Category Archives: Domestic

From my desk ~ a floral interlude

I am working on a blog post which is consuming a lot of my word power.

I need a break; a refreshment of the mind, a stretching of the senses.

I thought you might like to enjoy it with me.

Here it is; a floral interlude.

 

 

I love this time of year in my garden. Sweet, fragrant flowers  abound; posy-ready and ripe for gathering.

This spring my eye is drawn to the purples everywhere. Are the purple tones taking over, or is it just an illusion created by  the post I have been writing?

Here’s a teaser of what to expect  when you next hear from me. Who is she? I am sure some of you already know. 🙂

Who is she?

 

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From my desk ~ Gandhi Jayanti

Today is a day for birthdays ~ my son’s; Anne-Christine’s; and Mahatma Gandhi’s. To celebrate, I am re-posting an article I wrote on this day four years ago. The original post and comments can be found here .  Enjoy.

In my garden there are native and exotic plants, long plants and short plants;

Choisya

Choisya

plants that are standard and non-standard; and some that are self-fertile and some that require cross-pollination. I have plants that are variegated, plants that are colourful

Japanese Maple

Japanese Maple

and plants that are plain. There are weeds, and refugees from other gardens, and some uninvited guests. Each plant has a unique history, a story to tell, and most contain, in their gene pool, the essence/quintessence of some far off land and ancient culture. There is no homogeneity in my garden, except at that most basic level of planthood; that  fundamental point, whatever it is, that makes them living, breathing plants and not living, breathing animals. Yet, despite the variety and complexity of my garden inhabitants, I find that, if I provide them with water and food and treat them equally with politeness and respect, mixed in with a little song and a few sweet nothings, they thrive. Yes,  even with the most basic of provisions, they thrive.  They don’t fight or squabble, put each other down, rip each other apart for competitive advantage or napalm each other.  They are a miracle of good neighbourliness and co-operative, companionable living, willing and eager to share their environment with birds and bees, wild life,  and humans, too.

The multi-dimensional, multi-cultural and peaceful nature of my garden, reminds me that this time, thirty-five years ago, I was preparing to start the Michaelmas Term at Oxford University. I was a  young seedling transplanted from a small island in the Pacific to one of the most wonderful cities in the world. I was about to flourish, and enjoy one of the best years of my life, within the nurturing environment of the Oxford University Foreign Service Programme.

For one academic year, I , along with several dozen others, from all curves of the world, lived and laughed and learned…. and, yes ,sometimes, drank too much and, sometimes, loved unwisely, and sometimes, cried.  We were a microcosm of the world; we were all faiths, all cultures, all social and political classes, all sizes and shapes and ages, and, as you can see from the photo, all hairstyles 🙂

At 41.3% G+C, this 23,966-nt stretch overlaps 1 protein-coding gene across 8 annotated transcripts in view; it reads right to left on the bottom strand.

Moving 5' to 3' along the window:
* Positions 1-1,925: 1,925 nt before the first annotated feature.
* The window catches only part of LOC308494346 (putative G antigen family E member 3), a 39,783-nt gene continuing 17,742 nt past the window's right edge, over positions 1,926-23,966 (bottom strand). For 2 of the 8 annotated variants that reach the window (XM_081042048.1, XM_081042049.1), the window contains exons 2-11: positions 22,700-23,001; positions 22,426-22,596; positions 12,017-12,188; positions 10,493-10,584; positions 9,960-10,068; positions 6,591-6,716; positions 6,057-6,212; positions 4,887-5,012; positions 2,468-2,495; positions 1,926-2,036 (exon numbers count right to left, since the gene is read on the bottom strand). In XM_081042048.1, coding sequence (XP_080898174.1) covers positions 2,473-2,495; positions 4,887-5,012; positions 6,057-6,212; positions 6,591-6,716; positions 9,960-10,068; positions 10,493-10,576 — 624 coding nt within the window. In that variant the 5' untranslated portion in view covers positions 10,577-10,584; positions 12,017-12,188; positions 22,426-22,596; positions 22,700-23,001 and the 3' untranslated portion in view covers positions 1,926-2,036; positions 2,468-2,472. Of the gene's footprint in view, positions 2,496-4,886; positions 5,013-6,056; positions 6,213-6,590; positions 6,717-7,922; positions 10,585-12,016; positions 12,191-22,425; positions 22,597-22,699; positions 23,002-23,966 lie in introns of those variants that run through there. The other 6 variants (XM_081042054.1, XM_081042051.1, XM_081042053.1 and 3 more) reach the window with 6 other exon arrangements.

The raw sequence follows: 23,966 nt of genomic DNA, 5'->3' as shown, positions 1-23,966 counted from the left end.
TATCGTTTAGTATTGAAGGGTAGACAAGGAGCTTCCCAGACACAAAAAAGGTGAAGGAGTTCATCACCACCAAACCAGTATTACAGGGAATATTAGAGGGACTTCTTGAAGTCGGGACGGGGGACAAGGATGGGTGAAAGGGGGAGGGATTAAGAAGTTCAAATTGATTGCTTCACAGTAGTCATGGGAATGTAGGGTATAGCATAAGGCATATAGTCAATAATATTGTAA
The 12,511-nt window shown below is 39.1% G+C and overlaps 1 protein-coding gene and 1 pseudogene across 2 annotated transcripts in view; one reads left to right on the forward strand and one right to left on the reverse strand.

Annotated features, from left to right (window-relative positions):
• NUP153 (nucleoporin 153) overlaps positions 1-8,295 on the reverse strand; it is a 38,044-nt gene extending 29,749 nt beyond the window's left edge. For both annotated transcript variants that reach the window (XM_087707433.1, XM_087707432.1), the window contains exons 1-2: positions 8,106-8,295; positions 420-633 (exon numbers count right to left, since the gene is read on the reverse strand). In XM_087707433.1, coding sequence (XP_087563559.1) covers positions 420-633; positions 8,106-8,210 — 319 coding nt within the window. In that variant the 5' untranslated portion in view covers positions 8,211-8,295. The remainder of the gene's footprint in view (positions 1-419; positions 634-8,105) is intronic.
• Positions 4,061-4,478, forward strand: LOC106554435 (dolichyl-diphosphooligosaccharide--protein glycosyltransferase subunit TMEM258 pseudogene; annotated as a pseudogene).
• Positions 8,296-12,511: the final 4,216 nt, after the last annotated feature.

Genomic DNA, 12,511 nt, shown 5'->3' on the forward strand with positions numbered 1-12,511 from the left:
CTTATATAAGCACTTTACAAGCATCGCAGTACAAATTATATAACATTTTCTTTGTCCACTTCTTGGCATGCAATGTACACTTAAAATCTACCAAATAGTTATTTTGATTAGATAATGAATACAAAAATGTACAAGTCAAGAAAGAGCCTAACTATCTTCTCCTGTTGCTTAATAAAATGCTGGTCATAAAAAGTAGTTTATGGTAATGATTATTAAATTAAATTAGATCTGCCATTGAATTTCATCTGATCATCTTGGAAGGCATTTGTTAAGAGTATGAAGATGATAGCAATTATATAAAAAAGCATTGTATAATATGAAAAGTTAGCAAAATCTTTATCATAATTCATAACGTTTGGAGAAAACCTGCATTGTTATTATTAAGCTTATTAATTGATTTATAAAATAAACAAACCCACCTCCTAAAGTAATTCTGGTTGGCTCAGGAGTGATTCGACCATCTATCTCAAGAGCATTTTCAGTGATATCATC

Foreign Service Programme in West Berlin

Foreign Service Programme in West Berlin (and I am very difficult to find in this photo)

Our common ground was in our education and our human-ness. We were nourished and cared for by the University, our daily needs provided for, and most of us were generously supported by that most British of  British institutions,   the British Council.  And, for  that, one, much too short, year, we were, despite our differences, the embodiment of good and peaceful co-existence; the way our world could be.

This post is written today in honour of the birthday of Mahatma Gandhi who was born on October 2nd, 1869.  Today is a national holiday in India. Worldwide, it is the UN International Day of Non-Violence.

http://www.un.org/en/events/nonviolenceday/index.shtml

to hear Mahatma Gandhi speak click here

Blossom in Peace

Blossom in Peace

For a good read on ‘things British Council’ and the mess of war and displacement, try Fortunes of War by Olivia Manning:

http://en.wikipedia.org/wiki/Olivia_Manning

Michaelmas 

is the feast of Saint Michael the Archangel and also denotes the first term of the academic year.

© silkannthreades

From my desk ~the great debate

Here it is ~ the great debate which is swirling round my head as I sit at my desk ~

‘A Stitch in Time saves Nine’ or ‘Mending be Darned’.

What say you?

Behind me, I have a pile of darning, occupying an armchair. The pile is many inches high. It stares at me accusingly no matter  where I place it. I try to avoid its gaze but, like Mona Lisa’s eyes, it follows me everywhere. It’s been like this for months. I hear it mocking me, in multiples of 9; “Not stitched in time, 9×9; not stitched in time, 9×10…”

Not stitched in time; more than 9 stitches required

I am not a natural mender. Darning doesn’t come easy, although it should, because I come from a line of excellent darners.  My mother was a diligent darner, and could always be relied upon to mend anything. My aunt was a skilled darner. It was a pleasure to watch her work. Her needle and thread wove magical, near invisible, lines  through the runs in my school stockings. ( Yes, stockings, with a suspender belt…..I am of the pre-pantyhose generation)

My mother’s well-worn darning mushroom, and my aunt’s darning which is barely visible from a distance.